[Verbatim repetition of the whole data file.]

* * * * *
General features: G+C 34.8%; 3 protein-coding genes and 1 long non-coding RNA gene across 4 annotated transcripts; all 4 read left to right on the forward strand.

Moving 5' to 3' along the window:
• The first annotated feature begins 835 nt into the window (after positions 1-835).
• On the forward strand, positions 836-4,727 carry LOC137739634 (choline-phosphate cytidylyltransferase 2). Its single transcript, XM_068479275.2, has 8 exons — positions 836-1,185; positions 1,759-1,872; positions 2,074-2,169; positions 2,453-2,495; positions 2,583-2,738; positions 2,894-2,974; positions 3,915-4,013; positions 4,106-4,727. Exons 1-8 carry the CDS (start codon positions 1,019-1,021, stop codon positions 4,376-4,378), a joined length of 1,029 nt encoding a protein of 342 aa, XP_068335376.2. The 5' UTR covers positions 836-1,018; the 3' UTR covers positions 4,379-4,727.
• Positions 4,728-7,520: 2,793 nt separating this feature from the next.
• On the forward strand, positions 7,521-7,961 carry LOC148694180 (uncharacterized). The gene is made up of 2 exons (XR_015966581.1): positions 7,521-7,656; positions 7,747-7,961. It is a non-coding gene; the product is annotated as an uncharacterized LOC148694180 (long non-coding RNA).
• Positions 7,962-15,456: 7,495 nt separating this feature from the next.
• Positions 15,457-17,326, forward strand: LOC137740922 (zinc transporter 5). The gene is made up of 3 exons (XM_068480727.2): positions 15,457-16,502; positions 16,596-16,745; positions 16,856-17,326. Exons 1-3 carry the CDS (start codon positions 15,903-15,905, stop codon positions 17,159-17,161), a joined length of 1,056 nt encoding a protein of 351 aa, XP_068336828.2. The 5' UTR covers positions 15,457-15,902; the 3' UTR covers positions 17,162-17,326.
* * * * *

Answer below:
General features: G+C 34.8%; 3 protein-coding genes and 1 long non-coding RNA gene across 4 annotated transcripts; all 4 read left to right on the forward strand.

Moving 5' to 3' along the window:
• The first annotated feature begins 835 nt into the window (after positions 1-835).
• On the forward strand, positions 836-4,727 carry LOC137739634 (choline-phosphate cytidylyltransferase 2). Its single transcript, XM_068479275.2, has 8 exons — positions 836-1,185; positions 1,759-1,872; positions 2,074-2,169; positions 2,453-2,495; positions 2,583-2,738; positions 2,894-2,974; positions 3,915-4,013; positions 4,106-4,727. Exons 1-8 carry the CDS (start codon positions 1,019-1,021, stop codon positions 4,376-4,378), a joined length of 1,029 nt encoding a protein of 342 aa, XP_068335376.2. The 5' UTR covers positions 836-1,018; the 3' UTR covers positions 4,379-4,727.
• Positions 4,728-7,520: 2,793 nt separating this feature from the next.
• On the forward strand, positions 7,521-7,961 carry LOC148694180 (uncharacterized). The gene is made up of 2 exons (XR_015966581.1): positions 7,521-7,656; positions 7,747-7,961. It is a non-coding gene; the product is annotated as an uncharacterized LOC148694180 (long non-coding RNA).
• Positions 7,962-15,456: 7,495 nt separating this feature from the next.
• Positions 15,457-17,326, forward strand: LOC137740922 (zinc transporter 5). The gene is made up of 3 exons (XM_068480727.2): positions 15,457-16,502; positions 16,596-16,745; positions 16,856-17,326. Exons 1-3 carry the CDS (start codon positions 15,903-15,905, stop codon positions 17,159-17,161), a joined length of 1,056 nt encoding a protein of 351 aa, XP_068336828.2. The 5' UTR covers positions 15,457-15,902; the 3' UTR covers positions 17,162-17,326.